Gas hydrates are another type of gas deposit found in the form of methane aggregates both in the deep sea and underground in permafrost. They are solid under high pressure and low temperatures. While there is the possibility of continued greenhouse gas emissions from such deposits as a consequence of arctic permafrost soil thaw or a thawing of the relatively flat Siberian continental shelf, there is also potential for extraction of this energy source. Many states, including the USA, Japan, India, China and South Korea have launched relevant research programmes. Estimates of global deposits vary greatly; however, all are in the zettajoule range, for example 70,000–700,000 EJ (Krey et al., 2009). The Global Energy Assessment report estimates the theoretical potential to be 2,650–2,450,000 EJ (GEA, 2011), i.e. possibly more than a thousand times greater than the current annual total energy consumption. Approximately a tenth (1,200–245,600 EJ) is rated as potentially extractable. The WBGU advised against applied research for methane hydrate extraction, as mining bears considerable risks and methane hydrates do not represent a sustainable energy source (‘The Future Oceans’, WBGU, 2006).

8.1 oil

Oil is the lifeblood of the modern global economy, as the effects of the supply disruptions of the 1970s made clear. It is the number one source of energy, providing about one third of the world’s needs and the fuel employed almost exclusively for essential uses such as transportation. However, a passionate debate has developed over the ability of supply to meet increasing consumption, a debate obscured by poor information and stirred by recent soaring prices.

8.1.1 the reserves chaos

Public information about oil and gas reserves is strikingly inconsistent, and potentially unreliable for legal, commercial, historical and sometimes political reasons. The most widely available and quoted figures, those from the industry journals Oil and Gas Journal and World Oil, have limited value as they report the reserve figures provided by companies and governments without analysis or verification. Moreover, as there is no agreed definition of reserves or standard reporting practice, these figures usually represent different physical and conceptual magnitudes. Confusing terminology - ‘proved’, ‘probable’, ‘possible’, ‘recoverable’, ‘reasonable certainty’ - only adds to the problem.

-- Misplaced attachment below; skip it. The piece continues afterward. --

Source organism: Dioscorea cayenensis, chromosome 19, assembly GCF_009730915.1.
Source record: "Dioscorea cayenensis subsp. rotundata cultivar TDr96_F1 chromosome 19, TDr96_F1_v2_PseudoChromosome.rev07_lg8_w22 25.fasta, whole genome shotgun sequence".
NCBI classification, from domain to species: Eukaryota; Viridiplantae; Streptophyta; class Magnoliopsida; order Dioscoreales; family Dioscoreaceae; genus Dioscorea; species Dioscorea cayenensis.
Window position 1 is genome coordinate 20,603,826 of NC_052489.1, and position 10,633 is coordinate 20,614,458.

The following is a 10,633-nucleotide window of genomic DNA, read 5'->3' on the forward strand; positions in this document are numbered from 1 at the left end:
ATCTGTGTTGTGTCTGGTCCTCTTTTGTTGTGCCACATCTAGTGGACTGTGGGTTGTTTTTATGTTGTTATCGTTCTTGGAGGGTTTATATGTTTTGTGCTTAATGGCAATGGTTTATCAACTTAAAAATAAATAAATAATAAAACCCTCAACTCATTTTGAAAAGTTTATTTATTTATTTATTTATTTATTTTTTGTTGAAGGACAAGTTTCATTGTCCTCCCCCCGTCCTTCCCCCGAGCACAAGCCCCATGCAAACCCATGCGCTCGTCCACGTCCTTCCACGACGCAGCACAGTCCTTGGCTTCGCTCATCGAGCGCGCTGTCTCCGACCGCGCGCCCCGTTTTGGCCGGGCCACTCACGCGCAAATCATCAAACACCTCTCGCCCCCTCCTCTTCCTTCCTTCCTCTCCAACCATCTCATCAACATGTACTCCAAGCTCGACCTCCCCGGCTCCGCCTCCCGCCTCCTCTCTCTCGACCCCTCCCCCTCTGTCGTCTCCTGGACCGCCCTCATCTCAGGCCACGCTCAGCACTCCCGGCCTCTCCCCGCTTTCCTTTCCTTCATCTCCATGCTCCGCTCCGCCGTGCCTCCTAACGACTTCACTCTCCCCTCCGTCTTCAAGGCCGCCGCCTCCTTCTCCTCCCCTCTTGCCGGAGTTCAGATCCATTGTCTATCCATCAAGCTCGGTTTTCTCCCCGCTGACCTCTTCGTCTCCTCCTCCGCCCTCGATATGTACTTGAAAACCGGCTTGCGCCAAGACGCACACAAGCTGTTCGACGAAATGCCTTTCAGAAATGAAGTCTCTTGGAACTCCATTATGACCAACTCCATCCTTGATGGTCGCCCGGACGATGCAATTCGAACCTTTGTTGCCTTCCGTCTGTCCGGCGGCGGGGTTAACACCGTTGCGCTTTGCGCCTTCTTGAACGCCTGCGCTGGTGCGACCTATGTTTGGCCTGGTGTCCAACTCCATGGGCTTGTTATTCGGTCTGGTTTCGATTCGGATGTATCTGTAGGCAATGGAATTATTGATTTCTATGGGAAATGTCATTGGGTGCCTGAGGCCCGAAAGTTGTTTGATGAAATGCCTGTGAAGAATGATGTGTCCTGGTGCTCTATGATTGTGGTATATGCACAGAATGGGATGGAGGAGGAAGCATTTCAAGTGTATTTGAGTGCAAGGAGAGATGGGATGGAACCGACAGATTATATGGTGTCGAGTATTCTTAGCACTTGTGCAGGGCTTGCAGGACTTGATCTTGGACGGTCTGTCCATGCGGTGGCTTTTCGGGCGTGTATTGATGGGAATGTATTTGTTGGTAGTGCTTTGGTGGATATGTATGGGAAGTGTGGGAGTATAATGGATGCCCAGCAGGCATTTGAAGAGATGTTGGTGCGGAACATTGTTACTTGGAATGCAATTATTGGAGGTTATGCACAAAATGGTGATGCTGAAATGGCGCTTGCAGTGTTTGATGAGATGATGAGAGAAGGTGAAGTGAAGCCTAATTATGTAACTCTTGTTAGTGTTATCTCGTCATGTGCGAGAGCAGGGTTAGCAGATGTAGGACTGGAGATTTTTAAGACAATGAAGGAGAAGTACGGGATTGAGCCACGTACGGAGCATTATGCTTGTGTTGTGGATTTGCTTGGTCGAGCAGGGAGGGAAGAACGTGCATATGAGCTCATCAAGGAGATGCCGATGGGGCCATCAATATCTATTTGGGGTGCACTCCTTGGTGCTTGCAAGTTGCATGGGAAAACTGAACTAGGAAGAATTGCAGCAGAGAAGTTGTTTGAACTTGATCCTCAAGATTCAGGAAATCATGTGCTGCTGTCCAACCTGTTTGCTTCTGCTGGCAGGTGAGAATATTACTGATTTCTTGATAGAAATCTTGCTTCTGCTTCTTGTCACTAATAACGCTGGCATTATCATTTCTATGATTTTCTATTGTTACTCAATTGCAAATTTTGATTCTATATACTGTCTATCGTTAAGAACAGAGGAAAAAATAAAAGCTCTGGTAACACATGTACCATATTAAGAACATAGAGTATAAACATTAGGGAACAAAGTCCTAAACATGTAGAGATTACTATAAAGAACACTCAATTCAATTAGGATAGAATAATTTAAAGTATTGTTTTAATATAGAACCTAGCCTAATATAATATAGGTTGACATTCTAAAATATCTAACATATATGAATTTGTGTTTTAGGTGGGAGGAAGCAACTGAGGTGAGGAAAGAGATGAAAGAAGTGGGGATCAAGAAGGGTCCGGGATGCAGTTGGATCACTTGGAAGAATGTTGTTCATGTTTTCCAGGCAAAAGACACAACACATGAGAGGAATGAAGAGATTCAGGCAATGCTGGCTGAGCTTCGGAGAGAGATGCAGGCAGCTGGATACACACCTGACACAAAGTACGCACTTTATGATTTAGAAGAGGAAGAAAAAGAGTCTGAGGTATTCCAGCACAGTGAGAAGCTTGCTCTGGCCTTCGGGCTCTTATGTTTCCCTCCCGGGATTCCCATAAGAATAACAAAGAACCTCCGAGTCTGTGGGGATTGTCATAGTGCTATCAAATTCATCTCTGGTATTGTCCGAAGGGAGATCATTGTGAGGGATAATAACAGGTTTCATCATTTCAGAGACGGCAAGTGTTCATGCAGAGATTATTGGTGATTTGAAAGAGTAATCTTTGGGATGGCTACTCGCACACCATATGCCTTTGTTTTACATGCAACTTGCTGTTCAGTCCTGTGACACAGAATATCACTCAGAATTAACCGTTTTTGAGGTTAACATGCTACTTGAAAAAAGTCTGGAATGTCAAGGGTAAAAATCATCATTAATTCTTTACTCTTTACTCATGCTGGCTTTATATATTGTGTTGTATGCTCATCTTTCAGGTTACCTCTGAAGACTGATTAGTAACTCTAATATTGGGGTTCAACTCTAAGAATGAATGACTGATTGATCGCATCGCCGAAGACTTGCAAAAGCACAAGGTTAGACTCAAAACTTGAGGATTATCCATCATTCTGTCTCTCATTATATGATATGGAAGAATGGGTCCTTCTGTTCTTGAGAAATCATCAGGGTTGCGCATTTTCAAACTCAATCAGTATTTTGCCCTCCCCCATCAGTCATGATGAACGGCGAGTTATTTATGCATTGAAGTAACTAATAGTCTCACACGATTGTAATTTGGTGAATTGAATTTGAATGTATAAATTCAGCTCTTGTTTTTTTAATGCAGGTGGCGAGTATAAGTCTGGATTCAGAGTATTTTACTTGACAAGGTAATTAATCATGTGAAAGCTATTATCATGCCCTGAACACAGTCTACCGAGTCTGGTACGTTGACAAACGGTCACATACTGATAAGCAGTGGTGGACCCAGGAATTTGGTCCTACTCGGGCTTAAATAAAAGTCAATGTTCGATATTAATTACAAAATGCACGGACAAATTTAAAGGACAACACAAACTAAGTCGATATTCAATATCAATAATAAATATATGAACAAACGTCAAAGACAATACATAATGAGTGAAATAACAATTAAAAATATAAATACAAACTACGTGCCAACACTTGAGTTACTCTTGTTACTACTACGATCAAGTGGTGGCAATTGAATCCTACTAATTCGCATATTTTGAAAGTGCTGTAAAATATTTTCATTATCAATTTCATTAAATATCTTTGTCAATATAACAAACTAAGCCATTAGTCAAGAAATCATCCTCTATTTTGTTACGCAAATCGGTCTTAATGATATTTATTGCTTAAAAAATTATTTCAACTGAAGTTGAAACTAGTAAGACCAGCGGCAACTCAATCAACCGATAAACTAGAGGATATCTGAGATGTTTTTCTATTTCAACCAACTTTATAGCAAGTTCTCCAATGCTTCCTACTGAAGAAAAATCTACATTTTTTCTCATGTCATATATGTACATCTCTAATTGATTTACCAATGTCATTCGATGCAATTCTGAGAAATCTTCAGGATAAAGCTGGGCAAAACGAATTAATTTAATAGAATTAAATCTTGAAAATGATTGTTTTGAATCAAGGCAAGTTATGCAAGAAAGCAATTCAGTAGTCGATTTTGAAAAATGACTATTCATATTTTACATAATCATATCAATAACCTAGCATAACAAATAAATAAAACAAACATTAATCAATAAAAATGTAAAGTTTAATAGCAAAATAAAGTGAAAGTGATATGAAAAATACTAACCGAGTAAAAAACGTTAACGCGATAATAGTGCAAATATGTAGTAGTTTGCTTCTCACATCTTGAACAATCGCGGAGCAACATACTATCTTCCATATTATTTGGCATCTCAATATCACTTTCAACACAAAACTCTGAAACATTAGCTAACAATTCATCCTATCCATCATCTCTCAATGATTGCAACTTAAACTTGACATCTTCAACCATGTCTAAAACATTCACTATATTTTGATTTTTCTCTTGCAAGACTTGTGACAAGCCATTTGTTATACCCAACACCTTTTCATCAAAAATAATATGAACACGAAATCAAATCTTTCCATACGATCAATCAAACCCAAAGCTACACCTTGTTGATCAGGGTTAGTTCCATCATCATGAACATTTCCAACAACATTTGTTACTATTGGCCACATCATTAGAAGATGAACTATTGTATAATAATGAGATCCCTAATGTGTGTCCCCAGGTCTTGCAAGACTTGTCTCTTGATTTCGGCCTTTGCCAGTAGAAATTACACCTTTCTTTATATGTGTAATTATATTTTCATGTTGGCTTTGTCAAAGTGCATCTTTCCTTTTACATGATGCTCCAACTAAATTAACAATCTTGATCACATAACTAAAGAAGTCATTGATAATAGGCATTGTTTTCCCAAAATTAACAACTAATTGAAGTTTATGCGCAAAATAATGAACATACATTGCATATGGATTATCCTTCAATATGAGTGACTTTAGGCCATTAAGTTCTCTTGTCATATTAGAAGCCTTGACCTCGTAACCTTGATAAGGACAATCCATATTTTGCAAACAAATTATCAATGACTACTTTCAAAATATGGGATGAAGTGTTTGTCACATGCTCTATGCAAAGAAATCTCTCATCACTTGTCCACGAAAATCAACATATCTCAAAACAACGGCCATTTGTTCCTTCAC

Historically, private oil companies have consistently underestimated their reserves to comply with conservative stock exchange rules and through natural commercial caution. Whenever a discovery was made, only a portion of the geologist’s estimate of recoverable resources was reported; subsequent revisions would then increase the reserves from that same oil field over time. National oil companies, mostly represented by OPEC (Organisation of Petroleum Exporting Countries), have taken a very different approach. They are not subject to any sort of accountability and their reporting practices are even less clear. In the late 1980s, the OPEC countries blatantly overstated their reserves while competing for production quotas, which were allocated as a proportion of the reserves. Although some revision was needed after the companies were nationalised, between 1985 and 1990, OPEC countries increased their apparent joint reserves by 82%. Not only were these dubious revisions never corrected, but many of these countries have reported untouched reserves for years, even if no sizeable discoveries were made and production continued at the same pace. Additionally, the Former Soviet Union’s oil and gas reserves have been overestimated by about 30% because the original assessments were later misinterpreted.

Whilst private companies are now becoming more realistic about the extent of their resources, the OPEC countries hold by far the majority of the reported reserves, and their information is as unsatisfactory as ever. Their conclusions should therefore be treated with considerable caution. To fairly estimate the world’s oil resources would require a regional assessment of the mean backdated (i.e. ‘technical’) discoveries.